A study, commissioned by the Meningitis Research Foundation, revealed that meningitis and septicaemia have a significant impact on children’s school performance, affecting their ability to learn and their behaviour worse than that of children being treated for other critical illnesses.
About 3,400 people a year contract meningitis and septicaemia, many of them children. One in four will be left with side effects such as loss of limbs, hearing impairment or brain damage.
The study, from Imperial College London, and conducted at St Mary’s and Great Ormond Street hospitals, looked at children aged five to 16 years who had been in paediatric intensive care. A series of tests were carried out five months after they had left hospital, measuring intellectual function, memory, and attention. The children’s teachers also reported on their performance at school. Children who had not been in intensive care were tested as a comparison.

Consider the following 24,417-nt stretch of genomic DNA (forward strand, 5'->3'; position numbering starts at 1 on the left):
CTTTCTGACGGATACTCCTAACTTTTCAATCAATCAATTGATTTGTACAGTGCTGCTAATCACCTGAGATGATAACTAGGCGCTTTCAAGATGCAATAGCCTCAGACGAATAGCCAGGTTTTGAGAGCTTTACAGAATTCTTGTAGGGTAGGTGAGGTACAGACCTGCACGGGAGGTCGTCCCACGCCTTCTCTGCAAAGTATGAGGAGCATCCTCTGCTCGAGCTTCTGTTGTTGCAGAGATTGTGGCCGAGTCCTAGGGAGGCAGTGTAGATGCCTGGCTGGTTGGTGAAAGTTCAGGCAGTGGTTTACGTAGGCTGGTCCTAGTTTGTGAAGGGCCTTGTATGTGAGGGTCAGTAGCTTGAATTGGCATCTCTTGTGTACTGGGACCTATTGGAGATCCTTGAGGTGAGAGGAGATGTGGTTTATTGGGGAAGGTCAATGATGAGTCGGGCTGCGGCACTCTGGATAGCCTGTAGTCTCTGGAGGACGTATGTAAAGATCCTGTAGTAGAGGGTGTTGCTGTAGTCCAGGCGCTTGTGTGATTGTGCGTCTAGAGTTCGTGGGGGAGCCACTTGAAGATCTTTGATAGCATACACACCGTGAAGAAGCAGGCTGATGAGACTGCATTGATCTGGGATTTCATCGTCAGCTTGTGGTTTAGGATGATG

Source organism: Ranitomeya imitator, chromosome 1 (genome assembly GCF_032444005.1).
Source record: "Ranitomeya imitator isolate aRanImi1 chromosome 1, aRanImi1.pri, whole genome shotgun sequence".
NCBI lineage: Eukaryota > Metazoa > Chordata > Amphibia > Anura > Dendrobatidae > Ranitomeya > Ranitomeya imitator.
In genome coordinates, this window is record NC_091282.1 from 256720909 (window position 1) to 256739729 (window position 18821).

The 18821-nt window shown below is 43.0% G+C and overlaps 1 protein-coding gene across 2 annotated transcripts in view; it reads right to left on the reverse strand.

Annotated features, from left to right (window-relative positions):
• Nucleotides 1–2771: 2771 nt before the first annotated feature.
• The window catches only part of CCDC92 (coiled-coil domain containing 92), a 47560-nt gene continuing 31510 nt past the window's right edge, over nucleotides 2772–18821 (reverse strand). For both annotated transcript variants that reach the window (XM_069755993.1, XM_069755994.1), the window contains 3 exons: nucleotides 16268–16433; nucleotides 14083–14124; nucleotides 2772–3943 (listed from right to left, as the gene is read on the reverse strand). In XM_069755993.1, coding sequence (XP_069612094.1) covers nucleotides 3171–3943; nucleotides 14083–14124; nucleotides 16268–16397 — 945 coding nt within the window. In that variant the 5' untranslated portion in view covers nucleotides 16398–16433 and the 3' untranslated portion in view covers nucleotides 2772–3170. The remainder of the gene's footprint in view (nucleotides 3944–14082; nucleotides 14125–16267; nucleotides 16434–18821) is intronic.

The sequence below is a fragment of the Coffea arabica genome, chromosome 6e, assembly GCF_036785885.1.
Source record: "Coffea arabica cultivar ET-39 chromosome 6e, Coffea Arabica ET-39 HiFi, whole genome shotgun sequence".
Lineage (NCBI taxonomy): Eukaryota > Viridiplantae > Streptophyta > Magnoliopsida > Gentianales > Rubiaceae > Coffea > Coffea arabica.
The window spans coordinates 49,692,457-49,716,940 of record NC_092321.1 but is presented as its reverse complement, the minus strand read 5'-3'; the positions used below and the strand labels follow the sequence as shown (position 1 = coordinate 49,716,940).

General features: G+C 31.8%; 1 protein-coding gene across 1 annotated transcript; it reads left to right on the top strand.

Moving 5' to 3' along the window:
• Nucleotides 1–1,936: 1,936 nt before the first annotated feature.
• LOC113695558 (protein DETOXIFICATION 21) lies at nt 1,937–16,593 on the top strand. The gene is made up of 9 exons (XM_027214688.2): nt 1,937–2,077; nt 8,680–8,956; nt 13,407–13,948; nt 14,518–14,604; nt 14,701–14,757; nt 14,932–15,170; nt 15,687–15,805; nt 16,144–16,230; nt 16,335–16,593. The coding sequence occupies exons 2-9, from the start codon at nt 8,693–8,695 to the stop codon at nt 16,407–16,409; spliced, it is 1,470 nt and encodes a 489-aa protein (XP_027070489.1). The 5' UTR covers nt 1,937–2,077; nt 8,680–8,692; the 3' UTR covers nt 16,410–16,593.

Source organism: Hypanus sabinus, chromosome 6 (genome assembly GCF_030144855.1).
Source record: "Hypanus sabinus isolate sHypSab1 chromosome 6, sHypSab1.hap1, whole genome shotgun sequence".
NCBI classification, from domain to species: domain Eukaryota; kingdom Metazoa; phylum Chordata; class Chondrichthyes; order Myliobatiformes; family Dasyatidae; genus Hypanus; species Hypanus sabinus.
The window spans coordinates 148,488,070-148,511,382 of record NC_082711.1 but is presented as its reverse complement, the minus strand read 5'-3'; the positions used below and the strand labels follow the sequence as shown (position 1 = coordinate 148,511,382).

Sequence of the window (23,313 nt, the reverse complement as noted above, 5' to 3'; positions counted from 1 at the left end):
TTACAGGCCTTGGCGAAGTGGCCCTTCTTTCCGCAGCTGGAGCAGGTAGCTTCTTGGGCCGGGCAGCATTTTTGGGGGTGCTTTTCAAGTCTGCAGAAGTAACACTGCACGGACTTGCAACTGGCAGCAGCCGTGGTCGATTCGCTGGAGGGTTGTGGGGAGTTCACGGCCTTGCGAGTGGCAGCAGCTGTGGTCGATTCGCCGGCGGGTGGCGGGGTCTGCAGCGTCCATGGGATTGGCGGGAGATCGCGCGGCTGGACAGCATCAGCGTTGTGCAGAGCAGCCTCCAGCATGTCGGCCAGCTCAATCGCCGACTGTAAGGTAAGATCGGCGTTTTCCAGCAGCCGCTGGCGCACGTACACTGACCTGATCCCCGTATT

Dr Lorraine Als, of Imperial College London, said: “Overall, the children who had been in intensive care scored significantly lower on most tests than those who hadn’t, but those with meningitis, encephalitis and/or septicaemia had the worst scores. The difference was particularly noticeable for IQ and memory.”
Questionnaires completed by teachers also reported that children who had had these illnesses had problems with academic performance, completing school work and attention span – particularly those who had had septicaemia.
Chris Head, chief executive of Meningitis Research Foundation, said: “This research perfectly highlights how meningitis and septicaemia damage children’s learning and academic performance during their crucial school years.
“This illustrates the importance of educational support for children affected. It also provides further evidence for prevention of these diseases, especially in the light of the recent licensure of a MenB vaccine, as Men B is the leading cause of meningitis and septicaemia in children in the UK.”